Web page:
Foreigners Are Fighting the Virus by Helping Others Stay Safe!

Source: China Daily

Twelve foreign residents in Shanghai have joined a volunteer team to help with the city's COVID-19 prevention and control.

Located in Minhang district, the team was established on Feb 10 by the Jinfeng International Community Development Association, which aims to promote the development of Huacao town and the Jinfeng International Community by organizing themed activities and public welfare events.

Pakistani Amir Shafiq Khan joined the team to give back.

"It's easy to run away to another country, but I felt that my family and I should contribute to China in this difficult time as it has always offered opportunities to us," says Khan, who has lived in China since 1999.

"I want to help the community with my experience and understanding of both foreigners' needs and Chinese culture."

One of the first things that Khan did was to provide vital information to the foreigners in his community as well as correct misunderstandings or falsehoods being spread online about the epidemic.

"Many foreigners don't know the real situation and how well China has been handling the outbreak. For example, there's no shortage of food or supplies and companies have not raised the prices of their products," says Khan, who runs a factory in Shanghai.

In his role, Khan also helps to explain the city's rules and regulations to other foreigners in the community as well as share their feedback with the government. The 50-year-old, who donated 500 masks to the community in Huacao town last month, has even been volunteering as a guard to measure the temperatures of residents in the community.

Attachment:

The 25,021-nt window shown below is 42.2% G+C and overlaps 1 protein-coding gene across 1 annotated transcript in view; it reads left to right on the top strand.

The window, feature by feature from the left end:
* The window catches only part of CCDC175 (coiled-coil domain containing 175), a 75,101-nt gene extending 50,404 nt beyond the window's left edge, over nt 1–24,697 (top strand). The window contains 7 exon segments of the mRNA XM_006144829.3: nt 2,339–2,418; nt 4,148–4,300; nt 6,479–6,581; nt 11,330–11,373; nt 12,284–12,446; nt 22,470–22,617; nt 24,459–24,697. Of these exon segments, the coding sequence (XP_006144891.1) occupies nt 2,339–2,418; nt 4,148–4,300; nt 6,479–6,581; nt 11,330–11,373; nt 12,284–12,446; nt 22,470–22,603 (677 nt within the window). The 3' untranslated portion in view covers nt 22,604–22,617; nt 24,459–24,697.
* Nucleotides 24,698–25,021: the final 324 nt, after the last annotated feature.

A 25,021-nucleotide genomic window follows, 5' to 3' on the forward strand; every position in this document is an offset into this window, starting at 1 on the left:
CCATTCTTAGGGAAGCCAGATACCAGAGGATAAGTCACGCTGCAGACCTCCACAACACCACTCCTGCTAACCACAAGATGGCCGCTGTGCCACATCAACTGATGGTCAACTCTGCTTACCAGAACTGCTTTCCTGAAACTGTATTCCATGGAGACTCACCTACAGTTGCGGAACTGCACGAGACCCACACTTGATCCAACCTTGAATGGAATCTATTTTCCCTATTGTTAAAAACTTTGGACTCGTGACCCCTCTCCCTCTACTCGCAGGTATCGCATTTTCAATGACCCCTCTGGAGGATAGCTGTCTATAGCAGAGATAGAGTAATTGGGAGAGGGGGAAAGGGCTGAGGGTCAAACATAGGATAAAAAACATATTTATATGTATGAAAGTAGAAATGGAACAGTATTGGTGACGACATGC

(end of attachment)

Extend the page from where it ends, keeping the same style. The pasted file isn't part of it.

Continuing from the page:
"My wife and I also reach out to some of our local friends who protect the community from the epidemic, such as the cleaners, guards and local volunteers at the front lines. We spend time with them to express our gratitude for their efforts," he says.

While local volunteers have their strengths in helping prevent the spread of the virus, foreign volunteers are also essential as they better understand the needs and culture of the foreign community, Khan says.

According to the State Administration of Foreign Experts Affairs, there are around 215,000 foreigners working in Shanghai as of 2019, accounting for nearly 24 percent of the total on the Chinese mainland.

In order to find out the needs of foreigners in the city during this period, the Jinfeng International Community conducted a survey involving 102 foreigners from 28 countries and regions, including the United States, Germany, Canada and France. All of the respondents live in the community and 78 are in China during the outbreak.

Over 82 percent of the respondents agreed with the community-management measures and 89.2 percent believe that the measures taken by the local government have been very effective in preventing and controlling the epidemic.

The majority of respondents say that they hope to get more information, such as how the fight against the outbreak is progressing, the number of people infected and treated, and updates on the lifting of traffic restrictions, through English platforms or media.

Italian volunteer Ellen Loasby, 53, has lived in Shanghai for 12 years.

As she is fluent in Chinese, Loasby helps to find foreign volunteers to join the team and organizes activities. She also shares her volunteering experience through social media to encourage others to join the effort.

"Within the Jinfeng International Community Development Association, volunteer expats know very well how the international community works and are able to best represent their interests and needs. They will bring different perspectives to the situation, and these perspectives, combined with local ones, can generate creative ideas for solutions," Loasby says.